Glass Art can be created using multiple glass processes. Glass is a great material to work with to make art. There is nothing else like it! You can create glass art through various processes, including blowing, kiln casting, fusing, slumping pate-de-Verre, flame-working, hot sculpting, and cold-working. In doing that, you can change how it looks, the colors, patterns, textures, and reflective properties. Let me explain, on a high level, what that means.
There are three main categories of glass art: cold, warm (kiln-formed), and hot glass. Every piece of glass art made falls into one of these three categories.
Cold Glass Processes
Cold glass techniques include cutting, grinding, polishing, engraving, sandblasting, and etching. Etching can involve applying acid or blasting abrasive material on the surface of the glass to change its texture and appearance.
Cold-working glass techniques involve no real heat. A cold glass artist might construct sculptural pieces by laminating (with high-technology glues) or soldering multiple pieces of glass together.
Cutting, grinding, and polishing the glass shapes can be changed using cold working machinery for this purpose. Some of this work can be done by hand, but typically it is more effective to use cold working machinery such as diamond saws, flat lap wheels, vertical belt sanders, engravers, and lathes.
Stain glass is made by mainly taking sheet glass, cutting it (perhaps also grinding and polishing it) into the appropriate shape for your pattern, and then joining it with soldering techniques. All of these cold glass techniques are done at room temperature.
Warm Glass Processes
Warm glass (Kiln-Forming) techniques include fusing, slumping, kiln-casting, and pate-de-Verre.
Fusing is about taking two or more pieces of glass and heating them until they join together, making a single piece. Slumping involves manipulating the shape of the glass to take on the shape of the object on which it sits. Kiln-casting creates a glass form by vertically heating glass into the void of a refractory mold located below the flow. Pate-de-Verre is a kiln-casting method that uses glass granules (frit), makes them into a paste using a binder, and then applies it to a mold’s inner surface.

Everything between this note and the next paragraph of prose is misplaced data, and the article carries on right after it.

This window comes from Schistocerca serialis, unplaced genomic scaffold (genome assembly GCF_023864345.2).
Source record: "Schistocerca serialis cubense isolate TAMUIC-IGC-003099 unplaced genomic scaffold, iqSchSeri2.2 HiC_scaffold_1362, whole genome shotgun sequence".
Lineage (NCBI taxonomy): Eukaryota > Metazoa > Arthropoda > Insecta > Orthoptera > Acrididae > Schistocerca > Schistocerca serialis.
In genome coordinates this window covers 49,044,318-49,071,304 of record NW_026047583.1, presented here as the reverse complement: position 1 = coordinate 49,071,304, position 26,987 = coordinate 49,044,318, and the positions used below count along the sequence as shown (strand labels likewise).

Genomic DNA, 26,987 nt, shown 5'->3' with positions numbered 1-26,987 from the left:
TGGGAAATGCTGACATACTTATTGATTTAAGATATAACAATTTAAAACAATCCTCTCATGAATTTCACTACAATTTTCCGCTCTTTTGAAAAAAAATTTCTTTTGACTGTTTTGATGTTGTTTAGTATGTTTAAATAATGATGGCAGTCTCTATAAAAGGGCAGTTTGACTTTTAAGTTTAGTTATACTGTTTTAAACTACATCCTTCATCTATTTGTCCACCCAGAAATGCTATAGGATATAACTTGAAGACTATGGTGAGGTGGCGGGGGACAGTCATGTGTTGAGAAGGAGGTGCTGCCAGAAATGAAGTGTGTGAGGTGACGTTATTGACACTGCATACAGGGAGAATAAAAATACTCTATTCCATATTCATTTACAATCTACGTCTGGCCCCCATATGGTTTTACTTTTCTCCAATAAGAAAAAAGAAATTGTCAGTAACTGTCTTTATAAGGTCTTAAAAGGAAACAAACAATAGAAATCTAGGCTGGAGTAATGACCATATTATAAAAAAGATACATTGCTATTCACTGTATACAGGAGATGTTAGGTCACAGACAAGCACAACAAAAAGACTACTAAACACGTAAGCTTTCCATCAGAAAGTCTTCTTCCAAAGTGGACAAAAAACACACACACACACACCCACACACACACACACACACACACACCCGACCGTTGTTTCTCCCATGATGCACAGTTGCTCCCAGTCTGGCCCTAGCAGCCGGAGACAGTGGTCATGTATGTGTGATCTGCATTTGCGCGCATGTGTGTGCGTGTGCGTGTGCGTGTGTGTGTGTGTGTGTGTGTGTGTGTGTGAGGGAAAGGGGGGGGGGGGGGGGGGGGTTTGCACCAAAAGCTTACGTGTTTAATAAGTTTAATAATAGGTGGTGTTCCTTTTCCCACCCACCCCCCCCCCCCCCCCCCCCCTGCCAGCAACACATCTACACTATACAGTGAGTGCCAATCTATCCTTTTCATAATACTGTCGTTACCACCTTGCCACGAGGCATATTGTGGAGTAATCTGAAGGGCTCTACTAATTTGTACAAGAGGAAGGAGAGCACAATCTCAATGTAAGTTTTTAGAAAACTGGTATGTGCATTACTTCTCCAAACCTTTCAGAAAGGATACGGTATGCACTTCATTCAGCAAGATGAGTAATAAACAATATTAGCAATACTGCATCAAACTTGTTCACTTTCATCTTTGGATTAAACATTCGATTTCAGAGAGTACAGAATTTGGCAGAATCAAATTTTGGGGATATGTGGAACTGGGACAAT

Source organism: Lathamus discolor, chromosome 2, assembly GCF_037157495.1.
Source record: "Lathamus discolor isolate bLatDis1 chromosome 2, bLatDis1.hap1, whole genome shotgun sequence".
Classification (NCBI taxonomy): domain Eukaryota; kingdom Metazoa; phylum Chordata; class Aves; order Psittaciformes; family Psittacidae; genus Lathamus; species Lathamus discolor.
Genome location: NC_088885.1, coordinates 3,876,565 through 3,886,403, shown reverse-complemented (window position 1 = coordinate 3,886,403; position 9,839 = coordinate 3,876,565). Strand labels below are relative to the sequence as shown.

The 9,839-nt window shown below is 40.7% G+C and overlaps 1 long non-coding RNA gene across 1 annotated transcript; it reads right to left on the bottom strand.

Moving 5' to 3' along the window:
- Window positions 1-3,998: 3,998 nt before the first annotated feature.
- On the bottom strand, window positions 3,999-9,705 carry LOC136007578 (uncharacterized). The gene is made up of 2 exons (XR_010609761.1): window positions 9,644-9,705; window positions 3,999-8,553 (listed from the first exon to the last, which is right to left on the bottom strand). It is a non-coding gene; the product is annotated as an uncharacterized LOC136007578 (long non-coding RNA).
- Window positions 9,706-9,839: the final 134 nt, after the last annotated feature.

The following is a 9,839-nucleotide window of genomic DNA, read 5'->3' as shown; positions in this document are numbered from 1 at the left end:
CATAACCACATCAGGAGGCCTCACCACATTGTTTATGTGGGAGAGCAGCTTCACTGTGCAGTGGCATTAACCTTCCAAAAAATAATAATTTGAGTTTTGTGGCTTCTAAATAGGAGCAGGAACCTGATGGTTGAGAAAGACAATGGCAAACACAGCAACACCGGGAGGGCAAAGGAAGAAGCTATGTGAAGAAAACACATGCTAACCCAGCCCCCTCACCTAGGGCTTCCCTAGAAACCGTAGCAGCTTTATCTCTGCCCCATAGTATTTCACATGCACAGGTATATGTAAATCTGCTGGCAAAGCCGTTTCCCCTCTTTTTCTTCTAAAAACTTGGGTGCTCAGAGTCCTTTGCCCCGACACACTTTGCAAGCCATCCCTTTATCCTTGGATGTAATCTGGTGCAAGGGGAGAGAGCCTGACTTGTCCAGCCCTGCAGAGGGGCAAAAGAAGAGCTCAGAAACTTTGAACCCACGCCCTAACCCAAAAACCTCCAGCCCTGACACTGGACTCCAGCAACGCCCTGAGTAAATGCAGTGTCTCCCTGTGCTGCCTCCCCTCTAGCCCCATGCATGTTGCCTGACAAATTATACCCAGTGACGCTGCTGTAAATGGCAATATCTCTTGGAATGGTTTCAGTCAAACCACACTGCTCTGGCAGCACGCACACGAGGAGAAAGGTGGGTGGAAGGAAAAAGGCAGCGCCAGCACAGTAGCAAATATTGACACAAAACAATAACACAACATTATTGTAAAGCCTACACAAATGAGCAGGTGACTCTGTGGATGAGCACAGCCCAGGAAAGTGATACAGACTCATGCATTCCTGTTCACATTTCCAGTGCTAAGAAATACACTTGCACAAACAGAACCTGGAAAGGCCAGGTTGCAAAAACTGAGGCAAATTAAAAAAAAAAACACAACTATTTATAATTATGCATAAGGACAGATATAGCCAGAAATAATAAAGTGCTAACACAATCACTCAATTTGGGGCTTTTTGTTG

Kiln-Forming techniques require a kiln; these come in various sizes and prices depending on the artist’s needs.
Hot Glass Processes
Lampworking is a hot glass technique involving a torch to melt the glass, shaped or formed into different forms. Beads, goblets, pipes, complicated and delicate figures, and ornaments are typically pieces that can be made using this technique.
Hot glasswork involves molten glass with temperatures above 2000 degrees in a furnace. This hot viscous glass can be blown, sculpted, and cast into various forms creating sculptures, hand-blown bowls, vases, goblets, and ornaments. Hot glass requires the most costly setup, including furnaces, pipe warmers, glory holes, garages, annealers, and the electronics to control them.
So you can work with glass in the solid state to make cold-worked pieces, fused pieces, stained glass, slumped pieces, pate-de-Verre, and lampworked pieces. In the hot state, when it is liquid, you can lead it into a dance to form the shapes and forms you desire based on your proficiency. Why is this possible? Because glass is a rigid liquid. A different state of matter than any other material.
So you can work with glass in the solid state to make cold-worked pieces, fused pieces, stained glass, slumped pieces, pate-de-Verre, and lamp-worked pieces. In the hot state, when it is liquid, you can lead it into a dance to form the shapes and forms you desire based on your proficiency. Why is this possible? Because glass is a rigid liquid. A different state of matter than any other material.